28. A machine-accessible medium having instructions stored thereon, the instructions when executed cause a machine to perform operations comprising:
storing user data, parity information, and error correction information in a memory;
reading the user data and parity information from the memory;
determining whether there is error in the user data based on the parity information; and
reading the error correction information if there is error as determined based on the parity information.
29. The machine-accessible medium of claim 28, further comprising instructions that when executed cause the machine to perform operations comprising storing the user data and the error correction information in different memory regions so that the user data can be read independently of reading the error correction information.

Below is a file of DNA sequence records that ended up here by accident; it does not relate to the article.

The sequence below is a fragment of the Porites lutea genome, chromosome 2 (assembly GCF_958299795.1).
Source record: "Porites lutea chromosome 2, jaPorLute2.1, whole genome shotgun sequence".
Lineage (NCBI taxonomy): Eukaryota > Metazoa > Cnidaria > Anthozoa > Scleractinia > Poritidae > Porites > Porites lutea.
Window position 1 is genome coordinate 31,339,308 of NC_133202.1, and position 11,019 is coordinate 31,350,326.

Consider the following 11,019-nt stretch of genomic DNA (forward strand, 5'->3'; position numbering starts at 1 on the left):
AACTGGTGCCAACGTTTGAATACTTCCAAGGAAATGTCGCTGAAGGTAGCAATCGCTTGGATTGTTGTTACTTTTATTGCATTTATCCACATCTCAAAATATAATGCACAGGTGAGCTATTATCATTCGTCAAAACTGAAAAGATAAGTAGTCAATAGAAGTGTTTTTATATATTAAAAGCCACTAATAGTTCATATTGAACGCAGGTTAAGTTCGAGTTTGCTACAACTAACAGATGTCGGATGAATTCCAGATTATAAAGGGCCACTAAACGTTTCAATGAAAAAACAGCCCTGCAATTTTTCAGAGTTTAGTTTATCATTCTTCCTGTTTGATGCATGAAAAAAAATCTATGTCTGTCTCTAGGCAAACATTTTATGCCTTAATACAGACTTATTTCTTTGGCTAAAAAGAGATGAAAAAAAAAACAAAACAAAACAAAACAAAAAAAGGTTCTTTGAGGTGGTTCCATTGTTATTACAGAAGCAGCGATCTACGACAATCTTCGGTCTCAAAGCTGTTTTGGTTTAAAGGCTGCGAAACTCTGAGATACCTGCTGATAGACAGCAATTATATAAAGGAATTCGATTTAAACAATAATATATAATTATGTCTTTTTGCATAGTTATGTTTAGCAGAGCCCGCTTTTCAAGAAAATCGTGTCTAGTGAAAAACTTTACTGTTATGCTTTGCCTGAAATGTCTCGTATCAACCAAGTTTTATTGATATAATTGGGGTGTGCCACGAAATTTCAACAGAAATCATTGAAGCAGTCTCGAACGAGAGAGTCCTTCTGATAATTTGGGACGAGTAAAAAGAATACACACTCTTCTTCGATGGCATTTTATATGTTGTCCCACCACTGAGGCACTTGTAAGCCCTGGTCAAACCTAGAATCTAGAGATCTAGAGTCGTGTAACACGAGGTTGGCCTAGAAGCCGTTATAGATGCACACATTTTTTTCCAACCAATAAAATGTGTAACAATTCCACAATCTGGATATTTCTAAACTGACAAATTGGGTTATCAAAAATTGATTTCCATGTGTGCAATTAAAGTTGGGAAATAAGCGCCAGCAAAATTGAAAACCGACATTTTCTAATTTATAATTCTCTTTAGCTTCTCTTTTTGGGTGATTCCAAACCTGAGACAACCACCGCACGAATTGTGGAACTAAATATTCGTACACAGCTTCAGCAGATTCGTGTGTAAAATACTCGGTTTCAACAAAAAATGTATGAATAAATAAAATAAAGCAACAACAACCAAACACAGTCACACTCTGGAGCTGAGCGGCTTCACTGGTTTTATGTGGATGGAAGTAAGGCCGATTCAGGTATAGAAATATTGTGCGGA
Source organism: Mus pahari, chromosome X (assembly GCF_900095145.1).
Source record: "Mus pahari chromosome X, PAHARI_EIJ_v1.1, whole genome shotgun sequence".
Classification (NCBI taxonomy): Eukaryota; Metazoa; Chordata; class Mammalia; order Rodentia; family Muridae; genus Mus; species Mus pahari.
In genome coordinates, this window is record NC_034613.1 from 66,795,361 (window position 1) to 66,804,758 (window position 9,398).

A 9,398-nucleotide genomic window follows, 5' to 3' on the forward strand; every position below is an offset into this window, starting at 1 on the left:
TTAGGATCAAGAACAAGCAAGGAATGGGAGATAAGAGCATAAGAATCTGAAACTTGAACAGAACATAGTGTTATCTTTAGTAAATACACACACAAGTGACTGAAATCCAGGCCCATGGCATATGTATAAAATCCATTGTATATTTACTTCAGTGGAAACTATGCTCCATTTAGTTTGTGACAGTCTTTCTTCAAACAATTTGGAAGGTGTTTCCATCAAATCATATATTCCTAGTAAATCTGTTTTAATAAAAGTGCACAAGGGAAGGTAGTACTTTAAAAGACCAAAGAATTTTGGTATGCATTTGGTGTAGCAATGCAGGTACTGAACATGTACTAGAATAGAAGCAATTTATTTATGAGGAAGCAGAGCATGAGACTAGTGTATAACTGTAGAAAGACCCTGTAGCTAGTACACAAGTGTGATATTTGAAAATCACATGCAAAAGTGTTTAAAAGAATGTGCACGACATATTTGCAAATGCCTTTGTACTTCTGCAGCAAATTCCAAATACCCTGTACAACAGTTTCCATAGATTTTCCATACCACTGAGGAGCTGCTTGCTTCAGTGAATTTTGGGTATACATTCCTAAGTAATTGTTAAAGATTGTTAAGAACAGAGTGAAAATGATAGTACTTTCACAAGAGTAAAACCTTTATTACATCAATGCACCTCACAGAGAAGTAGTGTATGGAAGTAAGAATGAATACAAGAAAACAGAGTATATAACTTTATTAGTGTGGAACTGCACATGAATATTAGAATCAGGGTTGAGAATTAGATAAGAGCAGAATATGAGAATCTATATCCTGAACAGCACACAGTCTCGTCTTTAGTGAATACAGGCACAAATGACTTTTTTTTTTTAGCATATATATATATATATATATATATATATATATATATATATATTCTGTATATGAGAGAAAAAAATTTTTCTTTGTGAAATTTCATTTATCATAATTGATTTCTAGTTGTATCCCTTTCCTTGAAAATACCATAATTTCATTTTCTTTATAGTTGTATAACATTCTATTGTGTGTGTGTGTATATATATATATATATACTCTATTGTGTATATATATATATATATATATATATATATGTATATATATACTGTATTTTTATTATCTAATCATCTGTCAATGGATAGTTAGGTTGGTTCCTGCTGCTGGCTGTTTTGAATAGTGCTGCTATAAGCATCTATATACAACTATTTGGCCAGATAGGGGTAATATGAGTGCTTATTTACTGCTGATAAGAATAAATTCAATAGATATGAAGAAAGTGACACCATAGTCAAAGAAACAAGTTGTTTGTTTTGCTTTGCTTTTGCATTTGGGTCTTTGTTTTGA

30. The machine-accessible medium of claim 28, further comprising instructions that when executed cause the machine to perform operations comprising storing the user data in units less than 64 bits in the memory, and storing the error correction information in units less than 8 bits in the memory.
Description
BACKGROUND

When data are stored in a memory device, soft errors can occur that result in data loss or incorrect execution of instructions. One type of error code bits are parity bits that are used to detect the existence of errors but generally cannot correct errors. Another type of error code bits are error correction codes that can be used to detect and correct the errors.

DESCRIPTION OF DRAWINGS

FIG. 1 shows a memory that stores user data, parity information, and error correction information.

FIG. 2 shows a memory controller that implements error correction for read and write operations.

FIG. 3 shows a network processor that includes the memory controller of FIG. 2.

FIG. 4 shows a process for writing data and error correction information into the memory device of FIG. 1.

FIG. 5 shows a process for reading data and, if there is an error, correcting the error to output accurate data.